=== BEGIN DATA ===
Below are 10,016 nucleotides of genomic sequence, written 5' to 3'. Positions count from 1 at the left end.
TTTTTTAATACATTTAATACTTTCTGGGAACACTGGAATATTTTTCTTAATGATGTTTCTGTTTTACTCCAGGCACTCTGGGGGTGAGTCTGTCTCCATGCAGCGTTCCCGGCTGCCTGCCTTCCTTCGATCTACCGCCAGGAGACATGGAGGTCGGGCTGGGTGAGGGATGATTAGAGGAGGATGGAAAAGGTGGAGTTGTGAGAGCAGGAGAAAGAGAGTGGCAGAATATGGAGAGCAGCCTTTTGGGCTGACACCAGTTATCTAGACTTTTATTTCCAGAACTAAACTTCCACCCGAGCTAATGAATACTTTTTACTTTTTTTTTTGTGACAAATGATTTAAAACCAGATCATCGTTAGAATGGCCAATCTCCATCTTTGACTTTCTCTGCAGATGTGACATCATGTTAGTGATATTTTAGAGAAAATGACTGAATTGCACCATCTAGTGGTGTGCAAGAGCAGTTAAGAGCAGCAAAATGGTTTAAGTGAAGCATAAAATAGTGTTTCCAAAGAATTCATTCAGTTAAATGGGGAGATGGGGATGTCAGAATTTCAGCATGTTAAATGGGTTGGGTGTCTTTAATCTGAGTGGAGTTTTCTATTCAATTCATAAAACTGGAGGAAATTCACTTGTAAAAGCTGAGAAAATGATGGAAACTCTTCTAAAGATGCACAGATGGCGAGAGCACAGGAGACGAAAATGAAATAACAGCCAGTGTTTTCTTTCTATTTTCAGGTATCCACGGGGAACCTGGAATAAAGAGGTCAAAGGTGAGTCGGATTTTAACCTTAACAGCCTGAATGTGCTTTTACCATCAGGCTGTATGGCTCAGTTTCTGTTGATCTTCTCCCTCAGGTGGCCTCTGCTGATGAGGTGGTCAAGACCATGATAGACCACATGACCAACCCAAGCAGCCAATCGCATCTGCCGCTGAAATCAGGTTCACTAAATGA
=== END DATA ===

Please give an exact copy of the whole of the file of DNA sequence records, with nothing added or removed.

Below are 10,016 nucleotides of genomic sequence, written 5' to 3'. Positions count from 1 at the left end.
TTTTTTAATACATTTAATACTTTCTGGGAACACTGGAATATTTTTCTTAATGATGTTTCTGTTTTACTCCAGGCACTCTGGGGGTGAGTCTGTCTCCATGCAGCGTTCCCGGCTGCCTGCCTTCCTTCGATCTACCGCCAGGAGACATGGAGGTCGGGCTGGGTGAGGGATGATTAGAGGAGGATGGAAAAGGTGGAGTTGTGAGAGCAGGAGAAAGAGAGTGGCAGAATATGGAGAGCAGCCTTTTGGGCTGACACCAGTTATCTAGACTTTTATTTCCAGAACTAAACTTCCACCCGAGCTAATGAATACTTTTTACTTTTTTTTTTGTGACAAATGATTTAAAACCAGATCATCGTTAGAATGGCCAATCTCCATCTTTGACTTTCTCTGCAGATGTGACATCATGTTAGTGATATTTTAGAGAAAATGACTGAATTGCACCATCTAGTGGTGTGCAAGAGCAGTTAAGAGCAGCAAAATGGTTTAAGTGAAGCATAAAATAGTGTTTCCAAAGAATTCATTCAGTTAAATGGGGAGATGGGGATGTCAGAATTTCAGCATGTTAAATGGGTTGGGTGTCTTTAATCTGAGTGGAGTTTTCTATTCAATTCATAAAACTGGAGGAAATTCACTTGTAAAAGCTGAGAAAATGATGGAAACTCTTCTAAAGATGCACAGATGGCGAGAGCACAGGAGACGAAAATGAAATAACAGCCAGTGTTTTCTTTCTATTTTCAGGTATCCACGGGGAACCTGGAATAAAGAGGTCAAAGGTGAGTCGGATTTTAACCTTAACAGCCTGAATGTGCTTTTACCATCAGGCTGTATGGCTCAGTTTCTGTTGATCTTCTCCCTCAGGTGGCCTCTGCTGATGAGGTGGTCAAGACCATGATAGACCACATGACCAACCCAAGCAGCCAATCGCATCTGCCGCTGAAATCAGGTTCACTAAATGA